New Stamps of the World — By Denise McCarty
New stamps from Ireland honor Martin Luther King Jr. and Nelson Mandela. An Post issued the two stamps April 5 in a set called International Statesmen.
Joanne Ferris of Irish Stamps (An Post’s philatelic bureau) said, “Both stamps feature iconic photographs of the great men as they address mass public gatherings of their followers.”
King, the leader of the civil rights movements in the United States in the 1960s, is shown at the 1963 March on Washington for Jobs and Freedom.
The highlight of this protest march was King’s “I Have a Dream Speech,” delivered from the Lincoln Memorial to a crowd of approximately 250,000 people on Aug. 28, 1963.
Less than a year later, the Civil Rights Act was signed into law.
As part of the online version of the exhibit “The Civil Rights Act of 1964: A Long Struggle for Freedom,” the Library of Congress summarized the Civil Rights Act: “Considered the most significant piece of civil rights legislation since Reconstruction, the act prohibits discrimination on the basis of race, color, religion, sex, or national origin in voting, public accommodations, public facilities, public education, federally funded programs, and employment.”
The exhibition can be found here.
Also in 1964, King was awarded the Nobel Peace Prize. He was assassinated April 4, 1968.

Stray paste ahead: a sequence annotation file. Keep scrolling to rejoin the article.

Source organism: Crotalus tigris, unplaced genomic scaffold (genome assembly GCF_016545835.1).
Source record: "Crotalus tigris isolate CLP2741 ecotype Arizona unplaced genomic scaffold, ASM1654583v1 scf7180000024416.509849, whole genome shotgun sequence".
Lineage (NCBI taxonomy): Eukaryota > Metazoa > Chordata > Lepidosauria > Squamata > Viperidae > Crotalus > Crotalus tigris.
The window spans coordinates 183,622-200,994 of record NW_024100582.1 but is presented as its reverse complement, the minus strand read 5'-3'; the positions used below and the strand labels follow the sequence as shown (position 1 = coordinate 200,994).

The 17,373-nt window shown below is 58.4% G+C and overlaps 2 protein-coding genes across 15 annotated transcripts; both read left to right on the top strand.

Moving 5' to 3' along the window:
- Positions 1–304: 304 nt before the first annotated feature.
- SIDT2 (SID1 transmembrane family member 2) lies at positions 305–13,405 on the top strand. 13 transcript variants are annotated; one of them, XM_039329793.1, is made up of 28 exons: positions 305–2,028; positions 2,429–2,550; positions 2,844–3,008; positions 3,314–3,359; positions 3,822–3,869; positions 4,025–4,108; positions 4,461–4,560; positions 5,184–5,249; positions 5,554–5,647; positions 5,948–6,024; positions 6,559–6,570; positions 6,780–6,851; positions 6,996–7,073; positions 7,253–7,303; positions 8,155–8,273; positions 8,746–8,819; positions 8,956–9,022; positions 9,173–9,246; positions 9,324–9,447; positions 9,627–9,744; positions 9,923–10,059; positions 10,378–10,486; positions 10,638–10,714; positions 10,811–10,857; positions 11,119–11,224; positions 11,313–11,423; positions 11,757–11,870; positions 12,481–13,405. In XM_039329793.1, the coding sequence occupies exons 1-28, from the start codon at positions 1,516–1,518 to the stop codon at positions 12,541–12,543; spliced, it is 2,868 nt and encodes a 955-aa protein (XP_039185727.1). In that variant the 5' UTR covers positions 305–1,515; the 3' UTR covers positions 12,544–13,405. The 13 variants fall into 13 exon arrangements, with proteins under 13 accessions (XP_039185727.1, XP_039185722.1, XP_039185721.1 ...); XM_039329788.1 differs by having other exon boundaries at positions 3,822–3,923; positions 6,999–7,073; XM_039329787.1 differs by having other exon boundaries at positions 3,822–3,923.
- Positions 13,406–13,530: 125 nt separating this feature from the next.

The stamp includes an inscription with his name and the years of his birth and death “1929-1968” on the right side.
An inscription at the bottom of the stamp includes the country name “Eire” and a “W.” The letter indicates that the stamp pays the basic domestic rate, currently €1.
South Africa’s anti-apartheid leader and president from 1994-99, Mandela also was a Nobel Peace Prize winner. In accepting the award in December 1993, Mandela mentioned King, “He, too, grappled with and died in the effort to make a contribution to the just solution of the same great issues of the day which we have had to face as South Africans.”
An Post summarized Mandela’s life up to his imprisonment in 1962: “Nelson Mandela (1918-2013) was South Africa’s first black president and was the son of an African Chief and studied law to become one of South Africa’s first black lawyers.
“In the 1950s he was elected leader of the youth wing of the African National Congress (ANC). He was arrested in 1962 and sentenced to life imprisonment for high treason and conspiracy against the state.”
Mandela was released more than 27 years later, on Feb. 11, 1990.
Connect with Linn’s Stamp News:
The stamp pictures him speaking to a crowd at Soweto, South Africa, in September of that year.
Like the stamp for King, the Mandela stamp is nondenominated with a “W” in place of the value.
The Dublin-based design studio Aad designed the two International Statesmen stamps. Cartor Security Printing produced them by offset in sheets of 16 with the two designs se-tenant (side by side).